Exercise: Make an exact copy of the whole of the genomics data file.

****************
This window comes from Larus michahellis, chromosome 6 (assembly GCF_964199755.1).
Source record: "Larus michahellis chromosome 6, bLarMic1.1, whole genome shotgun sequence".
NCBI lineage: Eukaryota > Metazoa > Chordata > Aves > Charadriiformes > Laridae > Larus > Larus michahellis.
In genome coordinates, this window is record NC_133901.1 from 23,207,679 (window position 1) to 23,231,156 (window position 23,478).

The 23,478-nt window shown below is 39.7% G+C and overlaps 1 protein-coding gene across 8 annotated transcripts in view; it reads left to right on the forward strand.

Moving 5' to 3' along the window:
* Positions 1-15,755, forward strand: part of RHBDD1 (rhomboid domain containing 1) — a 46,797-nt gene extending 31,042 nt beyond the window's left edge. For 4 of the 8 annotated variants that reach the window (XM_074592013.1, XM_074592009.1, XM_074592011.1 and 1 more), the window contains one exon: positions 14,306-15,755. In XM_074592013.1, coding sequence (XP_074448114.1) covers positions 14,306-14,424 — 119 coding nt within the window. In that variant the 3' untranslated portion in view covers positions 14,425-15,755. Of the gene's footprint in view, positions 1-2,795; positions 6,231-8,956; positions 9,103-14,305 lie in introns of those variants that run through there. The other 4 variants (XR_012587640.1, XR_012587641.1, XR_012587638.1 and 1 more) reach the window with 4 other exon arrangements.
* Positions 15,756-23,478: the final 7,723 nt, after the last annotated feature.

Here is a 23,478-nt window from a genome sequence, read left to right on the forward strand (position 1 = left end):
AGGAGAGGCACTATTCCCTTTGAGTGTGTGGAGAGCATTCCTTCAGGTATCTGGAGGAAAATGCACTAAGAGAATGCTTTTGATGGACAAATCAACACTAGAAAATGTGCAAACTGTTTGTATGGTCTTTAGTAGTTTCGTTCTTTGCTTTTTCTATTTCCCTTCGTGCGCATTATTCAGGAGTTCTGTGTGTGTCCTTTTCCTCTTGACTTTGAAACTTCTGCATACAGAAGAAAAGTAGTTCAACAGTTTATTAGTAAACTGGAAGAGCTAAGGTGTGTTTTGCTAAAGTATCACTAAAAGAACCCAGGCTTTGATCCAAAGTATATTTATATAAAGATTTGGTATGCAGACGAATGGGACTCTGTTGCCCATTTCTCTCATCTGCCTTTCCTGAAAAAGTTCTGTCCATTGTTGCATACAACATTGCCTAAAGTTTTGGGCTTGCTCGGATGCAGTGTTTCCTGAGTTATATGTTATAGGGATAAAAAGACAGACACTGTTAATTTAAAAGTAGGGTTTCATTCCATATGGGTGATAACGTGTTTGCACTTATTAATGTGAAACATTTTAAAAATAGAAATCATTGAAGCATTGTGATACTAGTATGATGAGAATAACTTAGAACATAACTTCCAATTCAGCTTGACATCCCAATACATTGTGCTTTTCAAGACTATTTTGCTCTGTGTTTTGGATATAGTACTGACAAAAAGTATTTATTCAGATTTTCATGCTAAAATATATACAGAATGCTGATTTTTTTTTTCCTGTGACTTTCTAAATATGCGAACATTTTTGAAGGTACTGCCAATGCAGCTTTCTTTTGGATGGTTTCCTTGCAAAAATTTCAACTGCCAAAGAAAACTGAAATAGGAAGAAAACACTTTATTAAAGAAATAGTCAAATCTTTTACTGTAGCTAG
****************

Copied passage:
This window comes from Larus michahellis, chromosome 6 (assembly GCF_964199755.1).
Source record: "Larus michahellis chromosome 6, bLarMic1.1, whole genome shotgun sequence".
NCBI lineage: Eukaryota > Metazoa > Chordata > Aves > Charadriiformes > Laridae > Larus > Larus michahellis.
In genome coordinates, this window is record NC_133901.1 from 23,207,679 (window position 1) to 23,231,156 (window position 23,478).

The 23,478-nt window shown below is 39.7% G+C and overlaps 1 protein-coding gene across 8 annotated transcripts in view; it reads left to right on the forward strand.

Moving 5' to 3' along the window:
* Positions 1-15,755, forward strand: part of RHBDD1 (rhomboid domain containing 1) — a 46,797-nt gene extending 31,042 nt beyond the window's left edge. For 4 of the 8 annotated variants that reach the window (XM_074592013.1, XM_074592009.1, XM_074592011.1 and 1 more), the window contains one exon: positions 14,306-15,755. In XM_074592013.1, coding sequence (XP_074448114.1) covers positions 14,306-14,424 — 119 coding nt within the window. In that variant the 3' untranslated portion in view covers positions 14,425-15,755. Of the gene's footprint in view, positions 1-2,795; positions 6,231-8,956; positions 9,103-14,305 lie in introns of those variants that run through there. The other 4 variants (XR_012587640.1, XR_012587641.1, XR_012587638.1 and 1 more) reach the window with 4 other exon arrangements.
* Positions 15,756-23,478: the final 7,723 nt, after the last annotated feature.

Here is a 23,478-nt window from a genome sequence, read left to right on the forward strand (position 1 = left end):
AGGAGAGGCACTATTCCCTTTGAGTGTGTGGAGAGCATTCCTTCAGGTATCTGGAGGAAAATGCACTAAGAGAATGCTTTTGATGGACAAATCAACACTAGAAAATGTGCAAACTGTTTGTATGGTCTTTAGTAGTTTCGTTCTTTGCTTTTTCTATTTCCCTTCGTGCGCATTATTCAGGAGTTCTGTGTGTGTCCTTTTCCTCTTGACTTTGAAACTTCTGCATACAGAAGAAAAGTAGTTCAACAGTTTATTAGTAAACTGGAAGAGCTAAGGTGTGTTTTGCTAAAGTATCACTAAAAGAACCCAGGCTTTGATCCAAAGTATATTTATATAAAGATTTGGTATGCAGACGAATGGGACTCTGTTGCCCATTTCTCTCATCTGCCTTTCCTGAAAAAGTTCTGTCCATTGTTGCATACAACATTGCCTAAAGTTTTGGGCTTGCTCGGATGCAGTGTTTCCTGAGTTATATGTTATAGGGATAAAAAGACAGACACTGTTAATTTAAAAGTAGGGTTTCATTCCATATGGGTGATAACGTGTTTGCACTTATTAATGTGAAACATTTTAAAAATAGAAATCATTGAAGCATTGTGATACTAGTATGATGAGAATAACTTAGAACATAACTTCCAATTCAGCTTGACATCCCAATACATTGTGCTTTTCAAGACTATTTTGCTCTGTGTTTTGGATATAGTACTGACAAAAAGTATTTATTCAGATTTTCATGCTAAAATATATACAGAATGCTGATTTTTTTTTTCCTGTGACTTTCTAAATATGCGAACATTTTTGAAGGTACTGCCAATGCAGCTTTCTTTTGGATGGTTTCCTTGCAAAAATTTCAACTGCCAAAGAAAACTGAAATAGGAAGAAAACACTTTATTAAAGAAATAGTCAAATCTTTTACTGTAGCTAG